If you are an active Christian in an evangelical church, a graduate of a major American evangelical college, and gay, where would go to tell other students and graduates of your school that it is possible to be both gay and Christian?
Alumni of Wheaton College, Wheaton, IL, met at St. Mark's Episcopal Church in nearby Glen Ellyn, listened to music by Christian singer Jennifer Knapp and had a discussion about what it means to be both gay and Christian.
Triblocal.com has the story:
The pews of St. Mark’s Episcopal Church in Glen Ellyn’s downtown were mostly full as four openly gay alumni answered questions from the audience and shared personal testimony about what it was like to struggle with questions about self-identity at a college where students sign a covenant that condemns homosexual behavior.
“If you identify as GLBT and Christian, you do not have to choose,” said Ruth Wardschenk, an ’89 alumna who brought her daughter and partner to the event and sat on the panel. “You can have a partner or a spouse, you can have a family, you can have a church community.”
Audience members, who ranged in age, laughed and applauded at various times during the hour-long discussion as they anonymously texted in questions to the panel, asking tough questions like how friends of gay people can help make a “coming out” process smooth and whether any of the alums had undergone therapy in an attempt to change their orientation. But they also asked more lighthearted inquiries, like what it was like to kiss someone of the same sex for the first time....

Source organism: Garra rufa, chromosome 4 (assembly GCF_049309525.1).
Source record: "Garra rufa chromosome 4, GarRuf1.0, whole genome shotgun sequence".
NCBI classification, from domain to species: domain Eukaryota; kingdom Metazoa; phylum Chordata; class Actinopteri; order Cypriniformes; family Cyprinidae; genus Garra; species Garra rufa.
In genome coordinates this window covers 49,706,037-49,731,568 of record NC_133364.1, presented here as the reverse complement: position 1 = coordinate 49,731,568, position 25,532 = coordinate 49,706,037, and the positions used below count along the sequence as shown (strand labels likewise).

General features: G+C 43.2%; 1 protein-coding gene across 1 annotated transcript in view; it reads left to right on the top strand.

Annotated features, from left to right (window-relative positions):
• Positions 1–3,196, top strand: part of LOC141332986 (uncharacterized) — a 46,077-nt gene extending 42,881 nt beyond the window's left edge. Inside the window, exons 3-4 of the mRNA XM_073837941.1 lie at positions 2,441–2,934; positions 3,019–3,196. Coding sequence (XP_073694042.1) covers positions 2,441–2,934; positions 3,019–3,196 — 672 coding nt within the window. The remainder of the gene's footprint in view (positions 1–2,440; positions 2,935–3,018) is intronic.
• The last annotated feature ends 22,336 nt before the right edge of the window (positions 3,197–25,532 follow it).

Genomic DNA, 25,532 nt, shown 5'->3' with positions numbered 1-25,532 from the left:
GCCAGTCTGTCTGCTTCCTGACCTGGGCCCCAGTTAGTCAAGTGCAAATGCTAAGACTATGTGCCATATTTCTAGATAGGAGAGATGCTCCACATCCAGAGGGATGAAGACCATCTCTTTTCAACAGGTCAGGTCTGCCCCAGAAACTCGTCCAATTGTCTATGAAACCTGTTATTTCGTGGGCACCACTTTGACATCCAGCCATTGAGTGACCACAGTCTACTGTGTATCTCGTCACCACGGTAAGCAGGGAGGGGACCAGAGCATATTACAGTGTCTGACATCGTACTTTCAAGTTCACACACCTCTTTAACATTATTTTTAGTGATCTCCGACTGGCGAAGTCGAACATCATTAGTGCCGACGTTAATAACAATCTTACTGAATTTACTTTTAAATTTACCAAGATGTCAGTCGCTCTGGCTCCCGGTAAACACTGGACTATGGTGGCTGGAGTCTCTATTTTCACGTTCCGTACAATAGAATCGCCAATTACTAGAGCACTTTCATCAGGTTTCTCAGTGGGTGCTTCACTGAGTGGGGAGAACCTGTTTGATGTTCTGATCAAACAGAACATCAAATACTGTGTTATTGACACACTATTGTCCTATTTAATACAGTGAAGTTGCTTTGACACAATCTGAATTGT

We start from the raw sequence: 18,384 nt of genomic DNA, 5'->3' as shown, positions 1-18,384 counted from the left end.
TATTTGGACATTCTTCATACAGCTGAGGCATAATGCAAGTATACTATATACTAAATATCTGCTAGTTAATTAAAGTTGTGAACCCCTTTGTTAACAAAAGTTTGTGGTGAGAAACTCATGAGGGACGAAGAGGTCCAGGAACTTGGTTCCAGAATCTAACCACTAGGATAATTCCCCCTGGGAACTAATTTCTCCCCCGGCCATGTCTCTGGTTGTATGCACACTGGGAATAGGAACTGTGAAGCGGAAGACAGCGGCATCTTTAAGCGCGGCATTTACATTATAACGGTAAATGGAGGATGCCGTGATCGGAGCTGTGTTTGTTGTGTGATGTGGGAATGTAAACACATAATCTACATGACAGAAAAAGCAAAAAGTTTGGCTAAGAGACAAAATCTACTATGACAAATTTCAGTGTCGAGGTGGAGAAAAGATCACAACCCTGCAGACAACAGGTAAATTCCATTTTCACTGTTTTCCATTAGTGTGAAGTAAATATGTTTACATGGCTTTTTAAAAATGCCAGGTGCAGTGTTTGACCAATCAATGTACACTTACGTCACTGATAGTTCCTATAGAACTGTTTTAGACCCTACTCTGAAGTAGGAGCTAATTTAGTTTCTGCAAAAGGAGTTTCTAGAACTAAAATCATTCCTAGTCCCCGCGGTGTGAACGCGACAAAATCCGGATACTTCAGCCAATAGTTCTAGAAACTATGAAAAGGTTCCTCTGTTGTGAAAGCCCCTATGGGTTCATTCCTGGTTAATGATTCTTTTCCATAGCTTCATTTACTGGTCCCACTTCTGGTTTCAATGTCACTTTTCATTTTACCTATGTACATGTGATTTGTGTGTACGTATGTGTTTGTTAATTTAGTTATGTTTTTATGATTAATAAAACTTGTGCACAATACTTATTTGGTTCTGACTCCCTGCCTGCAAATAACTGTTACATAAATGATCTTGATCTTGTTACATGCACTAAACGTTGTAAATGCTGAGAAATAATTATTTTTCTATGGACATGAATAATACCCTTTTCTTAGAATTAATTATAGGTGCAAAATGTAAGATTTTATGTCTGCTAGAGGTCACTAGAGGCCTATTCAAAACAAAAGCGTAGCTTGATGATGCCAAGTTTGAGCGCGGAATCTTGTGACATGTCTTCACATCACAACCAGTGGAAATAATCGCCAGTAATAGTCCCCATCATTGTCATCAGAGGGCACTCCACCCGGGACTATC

...Jose Vilanova, a 1989 Wheaton College graduate who helped organize OneWheaton and now lives in Miami, said coming back to the campus as an openly gay man with a group of supporters was a “healing” experience.
“So many of us all over the country that share a very similar narrative have struggled with the same emotions and thoughts,” Vilanova said, calling the gathering an “extraordinarily beautiful experience.”
Kendall Park, a current Wheaton College student, said she attended the discussion because she has many gay friends and equality issues are “near and dear to my heart.”
While she would’ve have liked to see more of her classmates attend the talk, Park said overall the campus community is “really very sensitive toward this issue.”